On the back of a motorcycle at 4.30 in the morning, being driven through the darkness of the jungle in east Java.
Before I explain why, let me describe what I’ve been doing until now. Yesterday I arrived by bus at the western tip of Bali island and caught a ferry over to Java, the trip only lasting half an hour. On board were a group of 60 Javanese returning from a holiday in Bali, and a westerner being aboard was such a novelty to them that they took my photo four or five times with them. This was funny though also made me a little apprehensive that I was going to a place where westerners were uncommon. When we arrived at the port an official requested that I come and sign in at the tourism office. At first I thought that this might be some kind of scam but they didn’t want any money and later I checked my lonely planet guidebook which said the office was legitimate. I stayed in a hotel in nearby Banyuwangi and arranged to be taken the next day to Sempol which is a village up in the mountains of Ijen, Merapi, and Raung. The road up was terrible. I can’t really say it had potholes because that would imply that there was a road to have potholes in. It was more like a bunch of rocks at times and can only really be driven in a four wheel drive (though I wasn’t in one).
I arrived at Sempol at about 2pm and checked in to the Arabica hotel, a place that is surrounded by coffee plantations but was unable to serve me a decent cup of coffee. Taking a look around, I found some back streets and wandered through while hearing Muslim prayers on a loudspeaker in the middle of the village. The following morning I rose at 4am in order to do a sunrise walk up to the rim of the Ijen volcano which has a crater containing a lake, hence my 4.30am motorbike ride to take me to the starting point of the walk. The walk itself was hard going - three kilometres of steep incline. Workers collect sulphur from the crater and as I walked up some would pass by me carrying baskets up, while others would be walking down with full loads on their shoulders. One friendly worker called Tom decided he would guide me up and so I went with him to the rim of the crater. I could see very little because of the smoke and mist and the sulphur made me feel nauseas. As we descended into the crater, the sulphuric smoke got worse and I had to cover my nose and mouth with a cloth to stop choking. The vapours became so overwhelming that at one point I said ‘enough, lets turn back’ but Tom convinced me to keep going and eventually we reached a spot where the sulphur was collected. When the breeze changed, I could see the crater lake which was an amazing blue-green colour against the grey-yellow of the surrounding rocks. We walked up a different path from the one we had come down and had even more amazing views of the lake. Frustratingly, my iphone camera had stopped working so I couldn’t take photos but here are some I got from Sophie, a young Dutch women who I met there.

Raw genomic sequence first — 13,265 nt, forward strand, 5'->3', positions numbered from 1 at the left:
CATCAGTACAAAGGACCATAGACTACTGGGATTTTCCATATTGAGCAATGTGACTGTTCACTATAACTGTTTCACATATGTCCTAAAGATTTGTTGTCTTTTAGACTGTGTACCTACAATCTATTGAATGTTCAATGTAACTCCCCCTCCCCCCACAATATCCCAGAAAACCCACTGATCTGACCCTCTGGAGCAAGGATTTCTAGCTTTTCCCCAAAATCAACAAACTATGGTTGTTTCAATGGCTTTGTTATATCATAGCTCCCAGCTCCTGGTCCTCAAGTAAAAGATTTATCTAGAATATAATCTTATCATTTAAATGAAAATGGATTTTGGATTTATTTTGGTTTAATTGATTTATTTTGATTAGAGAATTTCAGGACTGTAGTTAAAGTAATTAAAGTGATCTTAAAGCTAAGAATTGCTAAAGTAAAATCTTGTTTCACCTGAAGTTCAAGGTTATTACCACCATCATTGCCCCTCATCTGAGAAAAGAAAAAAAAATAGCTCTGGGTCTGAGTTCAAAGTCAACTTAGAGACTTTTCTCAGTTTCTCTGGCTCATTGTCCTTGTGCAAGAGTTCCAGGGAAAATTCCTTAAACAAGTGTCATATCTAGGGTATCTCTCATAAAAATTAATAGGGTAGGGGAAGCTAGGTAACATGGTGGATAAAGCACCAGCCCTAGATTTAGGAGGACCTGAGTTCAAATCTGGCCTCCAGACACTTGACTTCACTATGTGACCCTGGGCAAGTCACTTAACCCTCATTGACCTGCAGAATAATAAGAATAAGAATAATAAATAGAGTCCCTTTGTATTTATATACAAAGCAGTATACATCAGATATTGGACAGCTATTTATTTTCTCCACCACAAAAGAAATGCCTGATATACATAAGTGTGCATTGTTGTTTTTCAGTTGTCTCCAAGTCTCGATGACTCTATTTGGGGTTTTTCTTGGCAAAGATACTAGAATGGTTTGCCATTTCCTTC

Just as I got to the end of the descent back down the volcano, it started to rain and on the motorcycle ride back to the hotel, the raindrops felt like pin-pricks as they hit my face.
Sophie and I managed to catch a ride on a bus from Sempol. It was a long wait before the bus arrived and there wasn’t much to do except try to talk to some of the locals who were very friendly. The bus took us along the shockingly bumpy road to Bondowaso and now we’re waiting for another bus to take us to Probolinggo which is a bigger city on the north coast of east Java. Sophie is going to Mt Bromo but I think I’ll move on to Yogyakarta which is the cultural capital of Java, and will try to get there by train.